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Attorney General Eric Holder urged the U.S. Sentencing Commission yesterday to reduce sentences for non violent drug offenders. The number of drug offenders in federal prison has swelled to almost 100,000 in the last three decades. Many of them are there under mandatory minimum sentences, which were created in the 1980s to combat the crack cocaine epidemic.
The changes proposed by the Obama administration focus on sentences for newly convicted offenders — but not for the thousands who are currently serving time. In January, the Obama administration granted clemency to eight non-violent drug offenders who were serving mandatory minimum sentences. Now, the Department of Justice is seeking to free many more who have already been incarcerated for years and even decades.
Here & Now’s Jeremy Hobson hears two different views on the subject. First, from Scott Burns, former deputy drug czar under President George W. Bush, who is currently executive director of the National District Attorneys Association. He argues, “If it ain’t broke, don’t fix it. Crime is down in the United States significantly in the last 30 years… America’s prosecutors are shaking their heads and saying why now.”
Hobson then turns to Barbara Scrivner, an inmate serving a 30-year federal sentence for conspiracy to manufacture methamphetamine. She is filing for clemency for a third time, after her first two requests were denied, in spite of letters of support from a judge, multiple U.S. attorneys in Oregon, politicians and the ACLU. She hopes it will work this time, but “I just can’t afford to get heartbroken again.” She has attempted suicide twice since being incarcerated.
JEREMY HOBSON, HOST:
It's HERE AND NOW. This week, Attorney General Eric Holder testified before the U.S. Sentencing Commission as part of an effort to reduce sentences for nonviolent drug offenders. The number of drug offenders in federal prison has swelled to almost 100,000, many of them under mandatory minimum sentences, which were created in the '80s to combat the crack cocaine epidemic.
We're going to hear two views on this subject now, starting with that of Scott Burns. He was deputy drug czar under President George W. Bush and is currently executive director of the National District Attorneys Association. Welcome.
SCOTT BURNS: Thank you for having me, Jeremy.
HOBSON: Well, you testified yesterday in front of the Sentencing Commission, saying that Attorney General Eric Holder's proposal to reduce these sentences for low-level drug offenders is not a good idea. Why is that?
BURNS: If it ain't broke, don't fix it. Crime is down in the United States significantly over the last 30 years. Murders are down 50 percent. Every major category of crime, rape, robbery, burglary is down 30 to 40 percent. So, you know, America's prosecutors are shaking their head and saying why now?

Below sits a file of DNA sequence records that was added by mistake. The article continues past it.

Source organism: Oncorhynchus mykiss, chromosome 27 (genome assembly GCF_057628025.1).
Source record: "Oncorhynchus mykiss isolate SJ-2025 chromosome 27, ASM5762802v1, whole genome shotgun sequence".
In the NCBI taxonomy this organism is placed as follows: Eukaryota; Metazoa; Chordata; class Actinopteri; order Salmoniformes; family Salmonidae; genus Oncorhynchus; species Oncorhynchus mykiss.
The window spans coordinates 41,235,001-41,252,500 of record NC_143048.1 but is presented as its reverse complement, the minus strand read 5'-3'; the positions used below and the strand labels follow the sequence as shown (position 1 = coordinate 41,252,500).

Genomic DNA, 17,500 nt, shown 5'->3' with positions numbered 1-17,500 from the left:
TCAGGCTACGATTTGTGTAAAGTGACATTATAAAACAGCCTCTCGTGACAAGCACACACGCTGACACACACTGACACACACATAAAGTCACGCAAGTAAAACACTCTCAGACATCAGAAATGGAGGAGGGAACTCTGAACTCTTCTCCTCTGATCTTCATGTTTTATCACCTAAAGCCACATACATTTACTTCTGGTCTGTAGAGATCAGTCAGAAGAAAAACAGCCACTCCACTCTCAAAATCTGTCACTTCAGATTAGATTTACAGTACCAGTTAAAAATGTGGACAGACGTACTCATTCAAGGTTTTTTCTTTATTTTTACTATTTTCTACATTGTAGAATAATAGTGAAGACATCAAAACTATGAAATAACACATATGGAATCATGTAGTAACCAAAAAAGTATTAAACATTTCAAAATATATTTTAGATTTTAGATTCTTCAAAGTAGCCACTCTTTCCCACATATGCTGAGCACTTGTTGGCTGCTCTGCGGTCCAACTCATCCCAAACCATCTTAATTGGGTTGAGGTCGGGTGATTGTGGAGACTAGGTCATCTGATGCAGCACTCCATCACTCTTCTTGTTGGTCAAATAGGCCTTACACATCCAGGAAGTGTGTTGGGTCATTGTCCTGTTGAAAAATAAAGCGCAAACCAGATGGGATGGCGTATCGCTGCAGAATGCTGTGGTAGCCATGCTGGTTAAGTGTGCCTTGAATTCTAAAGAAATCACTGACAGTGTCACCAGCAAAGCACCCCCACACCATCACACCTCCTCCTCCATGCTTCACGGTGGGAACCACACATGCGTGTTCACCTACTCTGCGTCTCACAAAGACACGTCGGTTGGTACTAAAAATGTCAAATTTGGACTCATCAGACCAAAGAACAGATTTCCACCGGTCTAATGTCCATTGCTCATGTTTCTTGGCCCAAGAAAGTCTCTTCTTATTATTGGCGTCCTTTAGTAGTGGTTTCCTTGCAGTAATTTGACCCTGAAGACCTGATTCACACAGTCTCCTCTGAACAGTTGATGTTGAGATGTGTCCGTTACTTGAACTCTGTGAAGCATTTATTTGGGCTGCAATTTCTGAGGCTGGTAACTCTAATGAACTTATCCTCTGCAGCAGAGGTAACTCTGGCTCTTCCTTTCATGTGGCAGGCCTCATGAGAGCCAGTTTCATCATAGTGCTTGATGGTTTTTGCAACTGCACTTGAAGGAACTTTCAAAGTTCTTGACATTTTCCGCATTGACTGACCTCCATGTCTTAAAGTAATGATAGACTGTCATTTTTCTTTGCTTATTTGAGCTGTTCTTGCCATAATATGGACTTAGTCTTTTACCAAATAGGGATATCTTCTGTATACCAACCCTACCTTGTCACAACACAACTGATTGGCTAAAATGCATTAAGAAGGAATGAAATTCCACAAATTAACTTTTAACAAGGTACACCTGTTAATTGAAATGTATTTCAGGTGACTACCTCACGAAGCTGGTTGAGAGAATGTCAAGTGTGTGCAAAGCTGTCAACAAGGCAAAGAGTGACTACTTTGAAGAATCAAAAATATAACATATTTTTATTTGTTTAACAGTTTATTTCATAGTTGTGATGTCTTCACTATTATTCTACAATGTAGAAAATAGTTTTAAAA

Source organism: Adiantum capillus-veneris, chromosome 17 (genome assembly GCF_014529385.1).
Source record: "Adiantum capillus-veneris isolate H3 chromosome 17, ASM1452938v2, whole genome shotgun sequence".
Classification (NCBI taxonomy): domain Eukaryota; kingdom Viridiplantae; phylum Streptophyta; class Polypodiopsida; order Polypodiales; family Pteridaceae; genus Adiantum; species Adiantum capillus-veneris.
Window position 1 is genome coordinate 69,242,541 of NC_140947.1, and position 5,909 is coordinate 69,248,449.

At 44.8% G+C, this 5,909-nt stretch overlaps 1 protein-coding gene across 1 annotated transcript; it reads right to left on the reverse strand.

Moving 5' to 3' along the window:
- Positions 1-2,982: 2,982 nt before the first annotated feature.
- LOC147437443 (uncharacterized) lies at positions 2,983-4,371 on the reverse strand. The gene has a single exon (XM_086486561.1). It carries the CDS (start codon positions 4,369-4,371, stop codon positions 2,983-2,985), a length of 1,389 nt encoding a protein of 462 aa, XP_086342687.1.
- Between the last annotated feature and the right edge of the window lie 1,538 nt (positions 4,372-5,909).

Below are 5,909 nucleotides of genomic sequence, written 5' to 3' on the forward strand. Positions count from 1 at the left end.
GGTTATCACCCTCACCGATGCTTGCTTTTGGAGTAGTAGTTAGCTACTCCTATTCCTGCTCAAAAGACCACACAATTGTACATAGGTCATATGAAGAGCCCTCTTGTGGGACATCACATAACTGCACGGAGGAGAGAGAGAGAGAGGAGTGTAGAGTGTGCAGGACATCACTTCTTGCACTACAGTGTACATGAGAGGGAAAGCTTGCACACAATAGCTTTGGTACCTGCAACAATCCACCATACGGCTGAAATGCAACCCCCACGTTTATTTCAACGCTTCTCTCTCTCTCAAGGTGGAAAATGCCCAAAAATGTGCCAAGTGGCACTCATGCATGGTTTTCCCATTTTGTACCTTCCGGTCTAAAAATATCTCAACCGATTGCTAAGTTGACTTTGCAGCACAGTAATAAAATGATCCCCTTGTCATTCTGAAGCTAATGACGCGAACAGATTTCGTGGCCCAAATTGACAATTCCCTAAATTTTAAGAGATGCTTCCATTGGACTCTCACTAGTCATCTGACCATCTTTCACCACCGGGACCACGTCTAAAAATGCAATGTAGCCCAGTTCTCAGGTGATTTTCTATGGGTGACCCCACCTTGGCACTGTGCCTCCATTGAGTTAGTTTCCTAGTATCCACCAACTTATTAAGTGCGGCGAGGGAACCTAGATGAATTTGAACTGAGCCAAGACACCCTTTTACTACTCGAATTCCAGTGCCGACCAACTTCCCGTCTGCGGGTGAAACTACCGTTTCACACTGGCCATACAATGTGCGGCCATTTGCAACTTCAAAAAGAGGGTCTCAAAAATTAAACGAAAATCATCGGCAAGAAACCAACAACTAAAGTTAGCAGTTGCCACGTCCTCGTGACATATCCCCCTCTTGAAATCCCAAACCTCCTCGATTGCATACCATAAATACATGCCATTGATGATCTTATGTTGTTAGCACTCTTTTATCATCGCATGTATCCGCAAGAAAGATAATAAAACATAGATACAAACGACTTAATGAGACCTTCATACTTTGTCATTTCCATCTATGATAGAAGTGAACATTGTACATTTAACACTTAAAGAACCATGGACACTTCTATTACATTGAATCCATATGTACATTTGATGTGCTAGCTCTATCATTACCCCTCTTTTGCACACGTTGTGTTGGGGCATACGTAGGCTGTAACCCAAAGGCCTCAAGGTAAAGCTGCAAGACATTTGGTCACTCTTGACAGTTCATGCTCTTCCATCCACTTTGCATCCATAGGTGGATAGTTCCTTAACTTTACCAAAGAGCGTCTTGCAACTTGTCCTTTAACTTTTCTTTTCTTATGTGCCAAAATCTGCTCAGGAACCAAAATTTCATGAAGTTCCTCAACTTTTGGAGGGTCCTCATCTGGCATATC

HOBSON: Well, but you could say that crime is down for a number of reasons. Why do you point to this as the part of the success that should be continued?
BURNS: Well, if you look back 30 or 40 years, back to the days of Willie Horton when, you know, crack and crime were ravaging and decimating the major cities in this country, everyone screamed for something to happen. And America's law enforcement and prosecutors responded. And what we did was targeted that small percentage of Americans that absolutely insist on committing more crimes.
And legislatures across the country also responded, and we locked them up for a long time. And when bad people are locked up and not committing crime, people are safe to walk the streets again. And here we are now with the lowest crime rates that anybody can remember, and for some reason everybody in Washington is now saying, well, let's change that. You know, it really costs a lot of money. Maybe we can do something different.
HOBSON: But do you see the prison system as a place for rehabilitation or a place for punishment because many of these people who are in prison, especially if they're in there for 30 years for a drug offense, might say, look, I've been rehabilitated after five. I don't need to sit here for 30 more years.
BURNS: Well, the devil's in the detail. I mean, you have to look at each individual case, but the system works. And you can always find outrageous cases on the margin to try and make a point, but for the 10-million-plus felonies that state and local prosecutors handle every year, we do a pretty good job of helping those that want to rehabilitate and locking those up that continue to commit crime.
HOBSON: Scott Burns, what percentage of the prison population do you think is in there and should be given clemency?
BURNS: I mean, that's an impossible question. You'd have to look at the individual offenders. You'd have to look at their case history. But those things are all looked at by judges, by probation officers, by drug court officials before they're actually incarcerated on a case-by-case basis.
HOBSON: Scott Burns is former deputy director drug czar under President George W. Bush and executive director of the National District Attorneys Association. Scott, thanks so much.